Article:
We are starting to get close now, aren’t we? Project Zero 3 was released a mere 10 years ago, and while in gaming terms that can seem like forever, it’s really not that much. I was already 18 years old! This game also happened to be one of my first imports, since at the time I had found a good deal on the japanese version. I had been into the series for a while, but only on Xbox. At the time I thought an Xbox version would eventually be made, but for that price, I plunged anyway. Good thing I did too.
Project Zero is often classified as a survival horror, when in truth, that statement is pretty far-fetched. People see third-person games with a horror theme and immediately think of survival horrors. But this game is really a bit different: it’s not survival for sure, because you can never run out of ammo, and the situation always encourages you to fight rather than run. So it’s really more of an action-adventure horror. There are puzzles to solve, though they generally boil down to “go here then here” and eventually the logic kind a la Myst. Mostly, there are battles, and they are the main dish.
While I am especially fond of the series, PZ3 deserves special mention. The first game was supremely scary and the ghosts really felt like ghosts, but it was somewhat short and repetitive. The second game had a better story and characters, and the game play was refined, but it lost a lot of the scariness by making the ghosts look “human”, so to speak. This third iteration upped the stakes by having both good characters and plot, and bringing the scariness factor almost to the levels of the first game. Ghosts still look mostly human, but they move in otherwordly manners again. The Manor of Sleep, where most of the game takes place, is also larger than ever before. And Rei’s house is a good tension breaker, but one that still saves a few surprises.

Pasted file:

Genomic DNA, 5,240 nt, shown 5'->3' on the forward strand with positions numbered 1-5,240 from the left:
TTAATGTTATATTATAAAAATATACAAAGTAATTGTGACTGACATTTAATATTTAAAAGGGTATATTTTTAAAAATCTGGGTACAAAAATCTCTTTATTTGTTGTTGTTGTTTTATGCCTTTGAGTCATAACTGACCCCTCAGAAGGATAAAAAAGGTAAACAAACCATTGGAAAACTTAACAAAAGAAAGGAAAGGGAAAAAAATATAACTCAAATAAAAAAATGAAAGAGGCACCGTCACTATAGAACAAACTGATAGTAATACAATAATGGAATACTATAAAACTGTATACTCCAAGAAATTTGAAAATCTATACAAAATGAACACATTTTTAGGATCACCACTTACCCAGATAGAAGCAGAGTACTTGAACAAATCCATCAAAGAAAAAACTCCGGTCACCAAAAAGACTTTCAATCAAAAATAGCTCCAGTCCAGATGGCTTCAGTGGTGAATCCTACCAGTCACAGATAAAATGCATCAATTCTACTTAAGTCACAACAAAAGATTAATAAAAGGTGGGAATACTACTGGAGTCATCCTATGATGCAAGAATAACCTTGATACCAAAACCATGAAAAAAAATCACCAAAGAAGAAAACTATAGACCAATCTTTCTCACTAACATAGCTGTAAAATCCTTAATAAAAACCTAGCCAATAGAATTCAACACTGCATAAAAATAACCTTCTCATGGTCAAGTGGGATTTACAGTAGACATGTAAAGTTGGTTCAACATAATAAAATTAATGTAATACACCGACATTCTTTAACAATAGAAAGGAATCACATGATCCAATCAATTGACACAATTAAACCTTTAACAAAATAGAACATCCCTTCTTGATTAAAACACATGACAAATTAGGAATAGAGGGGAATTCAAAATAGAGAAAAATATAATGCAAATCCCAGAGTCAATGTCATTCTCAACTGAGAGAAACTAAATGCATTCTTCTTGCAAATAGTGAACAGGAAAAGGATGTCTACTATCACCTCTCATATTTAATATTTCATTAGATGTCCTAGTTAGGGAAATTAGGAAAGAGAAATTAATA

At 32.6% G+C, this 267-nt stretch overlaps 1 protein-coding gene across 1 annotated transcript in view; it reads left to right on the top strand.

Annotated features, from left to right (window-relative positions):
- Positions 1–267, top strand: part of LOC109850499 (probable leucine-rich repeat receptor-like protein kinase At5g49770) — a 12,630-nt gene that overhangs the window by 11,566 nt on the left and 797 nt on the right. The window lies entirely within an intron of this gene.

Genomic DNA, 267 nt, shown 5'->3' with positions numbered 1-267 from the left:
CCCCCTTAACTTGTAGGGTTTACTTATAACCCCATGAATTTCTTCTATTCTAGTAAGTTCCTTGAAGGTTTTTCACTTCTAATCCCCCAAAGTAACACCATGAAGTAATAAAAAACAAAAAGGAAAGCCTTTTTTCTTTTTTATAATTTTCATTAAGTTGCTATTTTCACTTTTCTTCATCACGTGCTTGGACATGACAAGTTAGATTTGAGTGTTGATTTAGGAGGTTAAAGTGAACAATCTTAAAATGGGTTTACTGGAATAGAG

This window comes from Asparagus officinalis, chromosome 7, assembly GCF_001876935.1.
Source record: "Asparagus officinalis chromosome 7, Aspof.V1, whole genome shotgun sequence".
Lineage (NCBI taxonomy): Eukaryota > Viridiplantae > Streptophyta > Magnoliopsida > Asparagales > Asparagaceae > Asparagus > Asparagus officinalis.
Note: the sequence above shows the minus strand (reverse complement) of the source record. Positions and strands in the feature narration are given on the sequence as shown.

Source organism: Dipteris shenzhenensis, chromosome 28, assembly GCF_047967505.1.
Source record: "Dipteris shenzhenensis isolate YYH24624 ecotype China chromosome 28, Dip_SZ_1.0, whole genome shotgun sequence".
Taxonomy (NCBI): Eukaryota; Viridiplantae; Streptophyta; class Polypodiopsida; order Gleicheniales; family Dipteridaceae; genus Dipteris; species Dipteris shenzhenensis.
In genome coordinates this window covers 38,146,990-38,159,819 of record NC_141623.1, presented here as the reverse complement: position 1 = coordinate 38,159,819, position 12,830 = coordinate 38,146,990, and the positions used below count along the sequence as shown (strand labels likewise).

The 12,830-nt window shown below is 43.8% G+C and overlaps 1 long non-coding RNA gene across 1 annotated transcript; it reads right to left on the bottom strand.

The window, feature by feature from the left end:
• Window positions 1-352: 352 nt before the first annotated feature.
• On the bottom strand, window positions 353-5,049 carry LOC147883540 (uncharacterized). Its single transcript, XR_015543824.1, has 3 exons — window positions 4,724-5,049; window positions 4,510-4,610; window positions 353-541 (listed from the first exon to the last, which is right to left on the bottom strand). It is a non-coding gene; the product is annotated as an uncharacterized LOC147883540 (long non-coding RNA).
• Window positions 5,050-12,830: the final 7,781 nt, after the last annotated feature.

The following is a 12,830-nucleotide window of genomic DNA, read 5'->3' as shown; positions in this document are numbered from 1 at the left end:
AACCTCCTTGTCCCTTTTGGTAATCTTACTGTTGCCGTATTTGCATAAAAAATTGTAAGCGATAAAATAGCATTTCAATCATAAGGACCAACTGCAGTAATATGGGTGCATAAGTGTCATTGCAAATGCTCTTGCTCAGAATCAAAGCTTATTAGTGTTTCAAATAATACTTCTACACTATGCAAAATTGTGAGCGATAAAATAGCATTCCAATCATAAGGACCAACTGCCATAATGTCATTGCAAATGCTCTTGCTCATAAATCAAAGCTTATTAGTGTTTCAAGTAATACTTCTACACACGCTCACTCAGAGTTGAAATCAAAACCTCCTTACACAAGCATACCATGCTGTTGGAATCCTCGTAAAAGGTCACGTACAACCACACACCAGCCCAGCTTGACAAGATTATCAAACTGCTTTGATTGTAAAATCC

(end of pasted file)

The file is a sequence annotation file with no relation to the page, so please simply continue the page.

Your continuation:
Where the game fails a bit, might be in introducing a bit too many gimmicks. The candles system is reviled by many, for good reason: in the late game, strong ghosts will start stalking you everywhere unless you get certain items at regular intervals. While you are trying to solve puzzles, this is hardly a good thing. The third playable character, Kei, is also something of a liability, being too spiritually weak to solve fights quickly (a regular fight for Miku or Rei is considered like a boss battle for him). And to be fair, the game is so long that it can get somewhat repetitive by the end, since you’ll be backtracking a lot.
But these blemishes aren’t enough to ruin the experience. You might have an annoying last fourth of the game, but the first three fourths more than make up for it. After all, the sound design is strong, the mansion is big and inviting to explore, and the plot will want you to see it through the end. With three playable characters to upgrade, expect the missions mode to last you a lot. And the graphics are also more advanced than ever before, and don’t stutter like the Wii games, making this the best-looking game of the series in my opinion (of course, while I wait for Project Zero 5 later this month). What’s not to love? Project Zero 3 stumbles a little, but is always eager to please – and scare.
Playing today: unlike the first two games, the third one never saw an updated Xbox release, probably owning to the state of the Xbox market at the time it could have been released (it would have had to be a 360 title by that point). So there’s only one version, the PS2. It is of course playable on a regular PS2, and even supports 480p in all regions, which will make it look a bit better if you have Component cables. And also on the PS3, where it is available as a PS2 Classic. So, while we hope for a remastered trilogy that will probably never come due to Nintendo’s presumed status as new owner of the series, let’s play with what we have.